Reducing Mold and Mildew in Guestrooms
Mold and mildew damage is an issue for all hotels and commercial buildings. It doesn’t favor any particular geographic area; rather, it targets all parts of the country from the East Coast to the West Coast.
Mold and mildew starts out as harmless and everyone thinks it’s easy to get rid of. The truth is it’s not easy to get rid of it. Mold and mildew are actually micro-organisms living together in large colonies. As long as moisture and oxygen are present, mold and mildew can grow on virtually any organic substance, such as wood, paper, carpet and insulation. As the spores associated with it grow, you eventually have smelly, black spots that are not only evident to the guests and associates but unhealthy for them as well.
In a hotel guestroom, there are a few breeding grounds for mold and mildew. Vinyl covered walls that many brands require are perfect environment for mold and mildew. The cellulose backing of the drywall along with the wallpaper glue is favorite foods for mold and mildew. When the AC is on, the vinyl wallpaper gets cold and blocks condensation on its underside. This allows moisture to accumulate and mold spores to grow. Paint over interior drywall is another breeding ground as it traps moisture and allows the spores to grow as well. Window or roof leaks can also add moisture to a guest room and aid in the growth of mold and mildew.
Mold and mildew need air, food and water to survive. If any or all of these components are reduced or eliminated, the mold and mildew will stop growing. We can’t eliminate the air or food but we can do something to reduce the moisture in the guest rooms. How can we do this?
During construction or a renovation, moisture is commonly absorbed into the sheetrock and then trapped behind paint or vinyl wallpaper. About a year after the construction or renovation is complete, a survey looking for moisture should be done to determine if there is any mold or mildew present. If moisture is found, the drywall should be removed and replaced.
In hot, humid climates, guests tend to enter a room and set the thermostat as low as it can go. They then leave and when they come back the room is freezing and wet. It’s become a perfect environment to grow mold and mildew. Each time a guest opens a door or window, moist warm air will be introduced into the environment. A digital thermostat will help prevent this because it can be programmed to not allow guests to turn the thermostat down past 68˚F.
Windows and doors, HVAC units, ceilings and floors are all potential locations where mold and mildew can grow. You’ll want to examine the guest room windows and doors and repair any water leaks that you find.. You should also ensure that the window and door seals are in good shape as they can become brittle and ineffective over time. You’ll want to repair any broken seals around the HVAC and make sure outside vents are operational and not stuck open. Any water leaks on the ceiling should also be repaired. If your floors are on concrete, you should check to make sure that there is a vapor barrier between the sub-floor and carpet.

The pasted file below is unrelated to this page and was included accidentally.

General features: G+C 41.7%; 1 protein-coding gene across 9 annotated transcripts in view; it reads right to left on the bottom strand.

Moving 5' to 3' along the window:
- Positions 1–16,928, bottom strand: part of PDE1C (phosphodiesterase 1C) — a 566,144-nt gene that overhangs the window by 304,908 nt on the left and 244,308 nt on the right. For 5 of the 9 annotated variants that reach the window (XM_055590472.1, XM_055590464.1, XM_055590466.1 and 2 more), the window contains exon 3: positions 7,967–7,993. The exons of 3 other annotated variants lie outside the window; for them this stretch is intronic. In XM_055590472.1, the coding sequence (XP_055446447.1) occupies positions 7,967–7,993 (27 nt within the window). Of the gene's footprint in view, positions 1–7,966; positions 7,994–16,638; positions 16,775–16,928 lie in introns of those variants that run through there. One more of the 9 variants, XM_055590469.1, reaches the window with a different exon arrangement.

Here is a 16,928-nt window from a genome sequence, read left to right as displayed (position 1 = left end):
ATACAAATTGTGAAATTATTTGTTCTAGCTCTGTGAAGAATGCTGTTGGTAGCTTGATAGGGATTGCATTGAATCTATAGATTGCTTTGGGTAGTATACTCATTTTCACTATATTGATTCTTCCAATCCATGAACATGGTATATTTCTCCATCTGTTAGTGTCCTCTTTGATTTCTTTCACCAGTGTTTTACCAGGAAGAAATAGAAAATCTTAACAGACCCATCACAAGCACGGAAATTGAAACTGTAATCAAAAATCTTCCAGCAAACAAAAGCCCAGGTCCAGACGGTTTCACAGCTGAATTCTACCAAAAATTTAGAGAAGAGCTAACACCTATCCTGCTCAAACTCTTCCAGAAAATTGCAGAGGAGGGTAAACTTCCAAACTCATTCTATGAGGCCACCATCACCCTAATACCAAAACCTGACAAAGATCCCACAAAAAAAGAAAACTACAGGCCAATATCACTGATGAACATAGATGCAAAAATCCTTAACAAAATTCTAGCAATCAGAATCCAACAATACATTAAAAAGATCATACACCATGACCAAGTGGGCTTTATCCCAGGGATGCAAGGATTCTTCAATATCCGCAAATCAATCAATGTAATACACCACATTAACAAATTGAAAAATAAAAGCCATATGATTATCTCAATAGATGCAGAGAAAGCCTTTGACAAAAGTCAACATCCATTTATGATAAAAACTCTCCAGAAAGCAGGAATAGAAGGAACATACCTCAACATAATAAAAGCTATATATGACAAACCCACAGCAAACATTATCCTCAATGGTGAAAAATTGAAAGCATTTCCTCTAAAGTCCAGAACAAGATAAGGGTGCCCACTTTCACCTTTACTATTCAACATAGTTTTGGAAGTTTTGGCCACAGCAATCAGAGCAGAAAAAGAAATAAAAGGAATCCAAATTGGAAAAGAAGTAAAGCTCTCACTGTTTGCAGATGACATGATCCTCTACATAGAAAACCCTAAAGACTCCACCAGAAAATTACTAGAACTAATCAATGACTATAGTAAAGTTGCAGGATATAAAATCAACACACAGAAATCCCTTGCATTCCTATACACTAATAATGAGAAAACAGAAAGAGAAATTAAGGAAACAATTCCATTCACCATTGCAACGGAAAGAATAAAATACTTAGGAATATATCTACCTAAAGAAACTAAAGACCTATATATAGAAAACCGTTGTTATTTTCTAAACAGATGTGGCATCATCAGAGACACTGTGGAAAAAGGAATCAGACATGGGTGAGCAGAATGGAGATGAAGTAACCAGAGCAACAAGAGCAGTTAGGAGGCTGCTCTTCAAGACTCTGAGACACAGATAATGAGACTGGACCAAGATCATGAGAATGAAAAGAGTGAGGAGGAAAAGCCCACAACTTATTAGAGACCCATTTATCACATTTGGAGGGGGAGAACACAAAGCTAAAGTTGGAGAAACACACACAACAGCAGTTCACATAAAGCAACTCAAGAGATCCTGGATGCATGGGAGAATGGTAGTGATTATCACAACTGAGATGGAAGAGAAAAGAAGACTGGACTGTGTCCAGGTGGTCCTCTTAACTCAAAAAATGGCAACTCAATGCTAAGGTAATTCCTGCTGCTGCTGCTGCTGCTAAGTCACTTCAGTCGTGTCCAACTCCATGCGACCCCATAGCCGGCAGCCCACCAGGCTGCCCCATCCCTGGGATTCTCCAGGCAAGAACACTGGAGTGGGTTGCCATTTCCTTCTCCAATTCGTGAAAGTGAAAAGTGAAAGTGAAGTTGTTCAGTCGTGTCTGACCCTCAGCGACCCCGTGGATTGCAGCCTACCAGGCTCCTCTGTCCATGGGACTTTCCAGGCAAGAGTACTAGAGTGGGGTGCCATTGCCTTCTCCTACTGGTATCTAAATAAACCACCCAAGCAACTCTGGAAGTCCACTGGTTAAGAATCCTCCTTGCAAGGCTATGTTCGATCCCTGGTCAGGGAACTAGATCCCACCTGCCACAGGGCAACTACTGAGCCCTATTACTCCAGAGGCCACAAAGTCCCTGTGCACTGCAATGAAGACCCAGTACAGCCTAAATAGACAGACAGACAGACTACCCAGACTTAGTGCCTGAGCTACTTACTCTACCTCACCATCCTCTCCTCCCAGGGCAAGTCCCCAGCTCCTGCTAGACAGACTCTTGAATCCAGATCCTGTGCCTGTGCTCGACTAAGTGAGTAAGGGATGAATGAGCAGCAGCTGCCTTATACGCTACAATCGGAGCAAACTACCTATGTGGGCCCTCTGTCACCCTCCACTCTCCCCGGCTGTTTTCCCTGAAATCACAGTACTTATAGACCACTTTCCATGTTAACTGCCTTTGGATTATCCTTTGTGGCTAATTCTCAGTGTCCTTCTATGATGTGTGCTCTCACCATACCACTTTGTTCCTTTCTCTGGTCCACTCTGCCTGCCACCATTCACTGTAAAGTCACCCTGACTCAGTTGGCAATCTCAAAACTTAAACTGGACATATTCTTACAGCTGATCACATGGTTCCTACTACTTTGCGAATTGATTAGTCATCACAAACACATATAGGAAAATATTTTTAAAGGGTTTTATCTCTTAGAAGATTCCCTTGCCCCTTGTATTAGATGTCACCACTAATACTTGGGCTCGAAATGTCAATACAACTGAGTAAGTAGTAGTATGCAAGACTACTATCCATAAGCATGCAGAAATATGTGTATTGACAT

We all think that the air conditioner will remove some moisture in the room. The moisture reduction occurs only during the actual cooling process until the thermostat is satisfied (it gets to the setting). Once that happens, no more moisture reduction will occur. The ideal size for a guest room AC unit is 6,000 BTU. It’s a common practice to install a larger unit but you don’t want to oversize the unit. When you install a larger unit it only runs 50% of the time and, thus, doesn’t have the same effect on moisture.
Occupancy sensors can also help in the reduction of moisture in guest rooms. In unoccupied rooms, the thermostat can be set to run the circulating fan for 10 minutes every hour. This will keep the air circulating and not give mold and mildew a perfect environment.
According to scientists at the University of Florida, Gainesville, the most favorable zone for mold and mildew growth is a temperature above 72˚F and above 60% relative humidity. Trying to stay within those guidelines is our challenge.
Refer to http://ergo.human.cornell.edu/hotelezra/hiaq.pdf which is and excellent guide to the indoor air quality issues in hotels
Refer to http://www.ehow.com/list_7154485_health-codes-regarding-mold-motels.html for health codes regarding mold in hotels
Refer to http://www.mold-help.org which is a mold help organization which will help in location a local professional testing company
Refer to http://www.aafa.org/display.cfm?cont=58&id=8&sub=16 which is from the Asthma and Allergy Foundation of America on mold allergy